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You can't pick your relatives

February 25th, 2018 at 07:45 pm

Like many states in the Midwest, we have had plenty of rain and gloomy days this past week. The sun is out and although it is cool, it looks to be a lovely day. I know people at church were talking about their attitudes changing because the sun had appeared.

It's been an interesting week on the genealogy front. I had the opportunity to spend over an hour at the library in the local history room using the free local paper archives. I discovered a few more tidbits from my family. My mom always acted like my dad’s side of the family wasn’t very good. Yet, from what I’ve figured out so far, my dad’s side a couple of generations back, did have some wealth and prestige. His mom and her parents and siblings came to American in 1902 from England and located to Albany, Georgia. Why there of all places, I have no idea. And how they wound up in Decatur, Illinois, is another story I will never know. But I guess when they were in England, they did have some money and a fancy home. But, things got tough here in America for them and hard scrabble would be an accurate description.

My mom has a couple of generations here in America before her. My great grandfather was arrested for stealing brass from the Wabash Railroad which is where he worked. My grandfather was arrested as a teenager for being in an east side of Decatur gang. My grandmother was arrested for shoplifting in the 1920s. My mom was arrested for disorderly conduct in the 1940s. Kind of sad to learn this, although this was way before my time. As they say, you can’t pick your relatives.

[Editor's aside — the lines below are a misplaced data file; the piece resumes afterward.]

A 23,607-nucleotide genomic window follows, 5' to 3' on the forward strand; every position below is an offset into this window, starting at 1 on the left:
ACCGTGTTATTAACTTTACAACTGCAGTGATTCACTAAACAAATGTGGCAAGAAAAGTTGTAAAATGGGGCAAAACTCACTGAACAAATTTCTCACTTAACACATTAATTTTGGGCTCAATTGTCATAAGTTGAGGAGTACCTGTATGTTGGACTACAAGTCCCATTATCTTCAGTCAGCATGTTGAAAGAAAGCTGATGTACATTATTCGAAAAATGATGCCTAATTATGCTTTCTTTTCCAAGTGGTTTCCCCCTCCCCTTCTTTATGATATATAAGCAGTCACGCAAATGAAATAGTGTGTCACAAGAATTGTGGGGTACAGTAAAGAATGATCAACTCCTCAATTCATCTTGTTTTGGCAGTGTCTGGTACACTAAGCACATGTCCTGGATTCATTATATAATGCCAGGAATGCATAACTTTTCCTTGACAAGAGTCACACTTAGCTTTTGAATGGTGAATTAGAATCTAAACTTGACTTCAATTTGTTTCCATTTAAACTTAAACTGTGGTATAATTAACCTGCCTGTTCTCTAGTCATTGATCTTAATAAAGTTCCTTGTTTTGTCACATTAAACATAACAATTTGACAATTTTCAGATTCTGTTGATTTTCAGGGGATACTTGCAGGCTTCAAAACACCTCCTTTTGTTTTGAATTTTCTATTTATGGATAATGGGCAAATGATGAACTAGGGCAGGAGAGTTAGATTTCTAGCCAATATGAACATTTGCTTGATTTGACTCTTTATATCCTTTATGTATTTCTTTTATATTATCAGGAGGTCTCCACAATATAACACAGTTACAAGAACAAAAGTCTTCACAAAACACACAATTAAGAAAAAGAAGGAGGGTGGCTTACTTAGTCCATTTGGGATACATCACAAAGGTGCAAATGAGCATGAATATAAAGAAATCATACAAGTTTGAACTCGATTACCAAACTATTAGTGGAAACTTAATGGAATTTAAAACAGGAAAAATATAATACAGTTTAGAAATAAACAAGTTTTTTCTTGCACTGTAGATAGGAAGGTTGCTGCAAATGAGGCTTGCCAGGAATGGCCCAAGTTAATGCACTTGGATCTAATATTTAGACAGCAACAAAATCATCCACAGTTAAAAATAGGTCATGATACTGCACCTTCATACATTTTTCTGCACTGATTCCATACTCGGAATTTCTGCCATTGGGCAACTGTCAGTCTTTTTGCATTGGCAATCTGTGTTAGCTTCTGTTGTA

Another thing I discovered was that many of the relatives on my mom’s side were railroaders. Two cousins a time or two removed who were brothers worked for Wabash and one saw the other crushed between two rail cars as he was trying to hitch them together. That had to be horrendous.

Dh teased me I was a cheap date for a Saturday. I was happy to go to the library, check out a couple of books (I scored the last Sue Grafton!), and then spend time doing some research. He spent the time in the children's section finding books to read out loud to the classes he reads to each week. We came home and I spent a couple of hours updating the family tree. I fixed supper and we spent the evening at home.

On the knitting front, we have 135 hats made so far in 2018. The church ladies are teasing me they are hoping to get to 1000 by the end of the year. Wouldn't that be something?

Every fall I try to purchase some name brand chicken noodle soup to have on hand in case one or both of us get sick. That seems to be a comfort food for each of us if we have colds or sinus infections. I try to catch it on sale and use a coupon and that's what I did last fall. So far, we haven't need to eat much of it. So, I'm going to heat some of it up with sandwiches for supper tonight.

5 Responses to “You can't pick your relatives ”

  1. FrugalTexan75 Says:

    What interesting info you are learning!

  2. Wink Says:

    My 2 frugal best friends and I often joke about the "cheap fun" we have and that we would probably break out in a cold sweat if we went out on an expensive date!

  3. PatientSaver Says:

    I have learned some unsavory things about my family during geneaology research as well. My mother's father and his brothers served time in state prison for racketeering and related offenses. They were basically gangsters in NYC.

    I don't blame them. I only know a tiny sliver of the story, and it's too easy to analyze today from where I sit.

  4. Bluebird Says:

    We've had a lot of rain here too, but occasionally some sun shines through! I'm so excited for Spring! Great job on the genealogy...very interesting and fun! I can't believe you ladies have made 135 hats already!!! I was in Decatur for work in 2008, and I distinctly remember the smell of soybean crops 😀

  5. rob62521 Says:

    It has been interesting. I found out when my maternal's grandmother's family lived in England, they had a live in maid!

    Bluebird, we still have the smell of soybean and corn processing here in Decatur and some say it is the smell of money.

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